More than 400 new students are arriving for the new term at the MIT Sloan School of Management, and many of them are doctors and other health care professionals, the school said Friday.
In a press release, school officials said that the implementation of President Obama’s health care overhaul law, known as Obamacare, may be one reason why an unusually large percentage of this year’s incoming class are in the health care field.
The school’s release included quotes from several new students.
One student is Dr. Andrew Brown, a radiologist.
“Health care is in desperate need of new ideas and new ways of doing things,” Brown said. “Sloan’s rich entrepreneurial heritage and vast innovation ecosystem makes it an ideal place for a physician looking to shake things up in health care.”
Alan Christophe spent about three years working in the pharmaceutical and health care industries before enrolling in MIT Sloan’s MBA program.
“I strongly believe that the health care field is the next economic ‘boom,’ similar to the dot.com boom in the 90’s and mobile communication over this past decade,” Christophe said. “Health care is the most fragmented industry in the US, and I believe it is fragmented because of management deficiencies in the private and public sector.”
Another Sloan student is Dr. KC Collins, who has completed his third year of residency in general surgery at Beth Israel Deaconess Medical Center in Boston.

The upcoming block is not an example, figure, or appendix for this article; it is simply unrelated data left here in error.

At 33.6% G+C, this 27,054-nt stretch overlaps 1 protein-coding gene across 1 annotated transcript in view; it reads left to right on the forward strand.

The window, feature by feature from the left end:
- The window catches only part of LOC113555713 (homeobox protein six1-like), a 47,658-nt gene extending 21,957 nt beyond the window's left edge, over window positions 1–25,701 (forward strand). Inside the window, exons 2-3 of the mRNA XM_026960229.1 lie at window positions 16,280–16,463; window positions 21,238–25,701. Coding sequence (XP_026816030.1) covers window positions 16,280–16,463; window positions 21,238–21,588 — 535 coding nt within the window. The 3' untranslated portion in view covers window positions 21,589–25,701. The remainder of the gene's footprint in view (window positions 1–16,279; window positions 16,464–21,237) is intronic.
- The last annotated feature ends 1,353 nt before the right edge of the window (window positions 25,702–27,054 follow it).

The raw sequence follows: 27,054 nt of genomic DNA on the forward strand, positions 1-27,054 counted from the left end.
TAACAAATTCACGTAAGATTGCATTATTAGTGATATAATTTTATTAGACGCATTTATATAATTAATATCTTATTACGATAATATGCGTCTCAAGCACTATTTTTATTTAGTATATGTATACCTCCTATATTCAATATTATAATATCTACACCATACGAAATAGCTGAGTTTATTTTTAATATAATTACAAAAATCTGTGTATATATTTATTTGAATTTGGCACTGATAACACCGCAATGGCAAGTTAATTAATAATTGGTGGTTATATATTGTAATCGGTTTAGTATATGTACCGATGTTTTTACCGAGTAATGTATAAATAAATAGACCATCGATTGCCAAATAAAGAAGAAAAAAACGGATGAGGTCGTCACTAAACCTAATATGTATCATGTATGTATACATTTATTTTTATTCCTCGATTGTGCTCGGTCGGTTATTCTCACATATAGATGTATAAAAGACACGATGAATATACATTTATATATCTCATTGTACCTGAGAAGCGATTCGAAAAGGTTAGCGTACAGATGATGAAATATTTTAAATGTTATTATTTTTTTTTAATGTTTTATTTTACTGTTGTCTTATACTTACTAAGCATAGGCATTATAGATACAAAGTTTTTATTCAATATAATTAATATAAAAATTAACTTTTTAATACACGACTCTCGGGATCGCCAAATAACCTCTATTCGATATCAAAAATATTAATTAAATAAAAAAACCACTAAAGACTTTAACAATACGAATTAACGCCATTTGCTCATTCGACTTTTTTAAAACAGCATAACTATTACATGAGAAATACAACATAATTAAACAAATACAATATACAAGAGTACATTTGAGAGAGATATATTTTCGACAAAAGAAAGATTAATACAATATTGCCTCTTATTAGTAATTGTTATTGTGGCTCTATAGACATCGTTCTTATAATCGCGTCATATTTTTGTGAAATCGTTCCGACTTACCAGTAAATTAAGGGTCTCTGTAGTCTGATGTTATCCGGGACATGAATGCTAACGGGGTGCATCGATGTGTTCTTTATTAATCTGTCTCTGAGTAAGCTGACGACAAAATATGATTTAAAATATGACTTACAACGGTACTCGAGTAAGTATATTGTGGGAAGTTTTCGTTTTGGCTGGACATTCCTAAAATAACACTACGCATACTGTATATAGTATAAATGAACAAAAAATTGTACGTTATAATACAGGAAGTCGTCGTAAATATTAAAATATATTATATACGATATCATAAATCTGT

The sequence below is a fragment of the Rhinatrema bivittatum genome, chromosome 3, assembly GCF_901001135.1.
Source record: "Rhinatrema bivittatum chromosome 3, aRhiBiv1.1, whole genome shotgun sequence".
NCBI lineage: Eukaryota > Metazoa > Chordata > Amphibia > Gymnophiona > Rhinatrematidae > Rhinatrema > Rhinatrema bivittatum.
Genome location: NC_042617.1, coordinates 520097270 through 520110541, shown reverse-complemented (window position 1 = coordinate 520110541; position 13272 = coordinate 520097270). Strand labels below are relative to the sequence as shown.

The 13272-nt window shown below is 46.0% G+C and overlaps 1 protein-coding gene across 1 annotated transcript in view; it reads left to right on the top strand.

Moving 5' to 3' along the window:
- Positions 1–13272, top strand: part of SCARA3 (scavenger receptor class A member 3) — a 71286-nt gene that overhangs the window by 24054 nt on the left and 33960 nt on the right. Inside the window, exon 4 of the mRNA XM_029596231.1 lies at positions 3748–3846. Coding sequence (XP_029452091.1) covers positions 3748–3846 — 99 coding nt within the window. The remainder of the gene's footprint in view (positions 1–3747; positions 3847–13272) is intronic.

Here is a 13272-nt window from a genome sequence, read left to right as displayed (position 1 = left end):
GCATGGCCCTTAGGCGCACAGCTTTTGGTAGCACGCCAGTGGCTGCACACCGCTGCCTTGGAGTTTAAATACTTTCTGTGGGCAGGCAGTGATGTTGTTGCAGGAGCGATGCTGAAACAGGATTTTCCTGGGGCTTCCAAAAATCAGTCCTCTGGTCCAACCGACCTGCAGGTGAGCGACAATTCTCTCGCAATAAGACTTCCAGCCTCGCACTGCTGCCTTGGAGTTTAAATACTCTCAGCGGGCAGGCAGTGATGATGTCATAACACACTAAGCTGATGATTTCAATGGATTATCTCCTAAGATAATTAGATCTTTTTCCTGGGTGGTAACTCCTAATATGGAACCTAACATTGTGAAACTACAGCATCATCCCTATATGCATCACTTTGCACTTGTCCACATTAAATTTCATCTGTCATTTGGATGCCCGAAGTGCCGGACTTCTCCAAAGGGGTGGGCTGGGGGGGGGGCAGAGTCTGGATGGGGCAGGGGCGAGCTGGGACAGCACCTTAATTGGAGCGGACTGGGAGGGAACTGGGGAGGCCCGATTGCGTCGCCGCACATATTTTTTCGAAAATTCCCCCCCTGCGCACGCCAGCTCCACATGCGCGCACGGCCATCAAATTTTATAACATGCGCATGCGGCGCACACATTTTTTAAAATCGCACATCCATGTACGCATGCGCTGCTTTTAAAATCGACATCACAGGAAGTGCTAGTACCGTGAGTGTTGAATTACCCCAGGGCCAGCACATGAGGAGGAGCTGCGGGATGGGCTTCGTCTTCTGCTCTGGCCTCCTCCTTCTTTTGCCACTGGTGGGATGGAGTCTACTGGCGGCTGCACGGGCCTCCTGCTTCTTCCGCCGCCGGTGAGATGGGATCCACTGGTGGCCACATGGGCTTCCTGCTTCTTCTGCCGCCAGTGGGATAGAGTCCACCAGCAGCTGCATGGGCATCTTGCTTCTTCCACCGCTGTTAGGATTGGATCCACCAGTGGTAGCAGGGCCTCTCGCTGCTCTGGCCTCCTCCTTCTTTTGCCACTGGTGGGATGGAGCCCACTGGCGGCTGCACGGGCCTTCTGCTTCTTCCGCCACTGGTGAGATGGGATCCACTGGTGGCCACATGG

“After graduating from Sloan, I hope to return to the world of academic surgery with an enhanced understanding of business operations, health care economics and biodesign,” Collins said. “My goal is to earn a leadership role that will enable me to catalyze meaningful improvements at the interface of business and medicine.”
In its release, Sloan noted that health care courses it offers include Economics of Healthcare and Introduction to Healthcare Delivery in the US: Market and System Challenges, as well as elective “Action Learning” courses such as Healthcare Lab, GlobalHealth Lab, and Operations Lab. More than 20 MIT Sloan faculty members have a strong interest in health care and health-related research.
While this year’s students include many with health care backgrounds, many new MBAs are also drawn from such traditional fields as consulting, finance, and engineering, Sloan said.